The tour ended with a coffee-tasting. I don’t know if it was placebo or what, but it was THE. BEST. cup of coffee I ever had in my life. Seriously. It was so fresh and naturally sweet – our tour guide was a talented barista herself and prepared it perfectly! I was a happy gal.

Gideon and I stayed around the farm afterwards to enjoy another cup of coffee (as if I needed more caffeine :P) and to just relax and watch the sunset. This was one of my favorite moments of the trip…we were both so relaxed, sipping our drinks, enjoying each other’s company, while being surrounded by so much natural beauty. These are the backpacking moments I live for. ❤

Gideon had to catch a night bus to Bogota that evening, but first, we grabbed one last dinner and a drink before saying our goodbyes. I’m so beyond glad I found a friend in Gideon…I think he was my closest friend this whole trip. We shared so many things with each other and made so many memories – it’s hard to believe we only knew each other for two days! Something about meeting other backpackers, especially solo ones, just bring you so much closer faster.

Day 12: Horseback riding

My last full day in Colombia! I had absolutely nothing planned, but a friend who I went paragliding with in Medellin ended up at my hostel, and he along with two girls invited me along for horseback riding.

I had never ridden a horse before, and so I imagined it was going to be a relaxing, leisurely stroll through the mountains. I also, for some reason, thought riding a horse was like driving a car, where you have absolute control over your speed and turns… I was in for quite a surprise…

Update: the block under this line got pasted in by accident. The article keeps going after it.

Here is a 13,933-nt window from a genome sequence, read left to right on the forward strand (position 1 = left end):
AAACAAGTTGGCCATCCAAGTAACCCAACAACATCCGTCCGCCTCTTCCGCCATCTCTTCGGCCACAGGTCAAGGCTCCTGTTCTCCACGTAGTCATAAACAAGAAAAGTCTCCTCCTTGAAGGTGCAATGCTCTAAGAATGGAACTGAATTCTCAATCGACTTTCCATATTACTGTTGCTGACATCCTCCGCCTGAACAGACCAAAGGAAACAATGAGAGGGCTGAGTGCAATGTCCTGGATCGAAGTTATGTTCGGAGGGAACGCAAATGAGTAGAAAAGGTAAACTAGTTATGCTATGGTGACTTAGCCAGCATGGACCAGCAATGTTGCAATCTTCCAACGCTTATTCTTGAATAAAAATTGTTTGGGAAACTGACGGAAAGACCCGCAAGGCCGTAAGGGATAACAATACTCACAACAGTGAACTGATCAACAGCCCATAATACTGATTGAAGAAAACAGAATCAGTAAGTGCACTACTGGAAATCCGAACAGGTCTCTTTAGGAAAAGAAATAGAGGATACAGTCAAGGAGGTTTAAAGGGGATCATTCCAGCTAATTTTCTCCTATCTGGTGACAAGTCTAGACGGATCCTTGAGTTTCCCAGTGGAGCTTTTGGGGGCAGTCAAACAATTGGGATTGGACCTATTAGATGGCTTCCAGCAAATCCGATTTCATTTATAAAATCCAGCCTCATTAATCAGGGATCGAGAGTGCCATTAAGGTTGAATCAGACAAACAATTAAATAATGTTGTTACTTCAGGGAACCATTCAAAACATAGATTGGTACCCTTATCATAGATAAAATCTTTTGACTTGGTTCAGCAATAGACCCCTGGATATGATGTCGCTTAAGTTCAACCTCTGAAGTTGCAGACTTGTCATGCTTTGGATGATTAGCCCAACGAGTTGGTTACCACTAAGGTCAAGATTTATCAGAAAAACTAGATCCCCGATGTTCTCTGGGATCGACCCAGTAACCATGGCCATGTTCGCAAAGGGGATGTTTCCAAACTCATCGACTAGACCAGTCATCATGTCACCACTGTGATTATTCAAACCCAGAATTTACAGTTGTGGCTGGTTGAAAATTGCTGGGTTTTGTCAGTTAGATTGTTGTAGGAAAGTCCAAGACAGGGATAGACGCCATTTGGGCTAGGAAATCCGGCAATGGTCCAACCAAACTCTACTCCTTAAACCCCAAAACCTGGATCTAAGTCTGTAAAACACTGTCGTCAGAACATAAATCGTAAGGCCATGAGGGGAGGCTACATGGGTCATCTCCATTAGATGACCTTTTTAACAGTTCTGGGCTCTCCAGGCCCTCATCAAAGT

The four of us saddled up on our horses and right away I could tell mine was a rebel. Maybe I just wasn’t a good instructor but I felt like the horse had a mind of its own – and I was along for the ride. Nevertheless, the beginning was actually super nice and relaxing. We were on the road and going downhill so the horses went slowly. Lots of beautiful views of the mountains.

The horses started going faster at some points, but nothing we couldn’t handle, just a little bumpier. Our group was a fun one, super energetic as we laughed at some of the ridiculous things the horses did. (i.e. My horse was super stubborn and always nudged its way to the front – hilarious.)

At one point, we got to a flat field and the horses started running, and running, and RUNNING. We were going SO fast, as if they were racing each other. The four of us were screaming at the top of our lungs with our butts flying a foot in the air. The horses were literally going their their full speed. Not to be dramatic, but I legitimately thought I was going to fall off and die. I kept telling myself to just hold on tight and wait for this nightmare to be over. It was so friggin’ scary. In Colombia, or anywhere outside the U.S. for that matter, there are really no safety restrictions for riding horses, so that was the one thing I was not prepared for.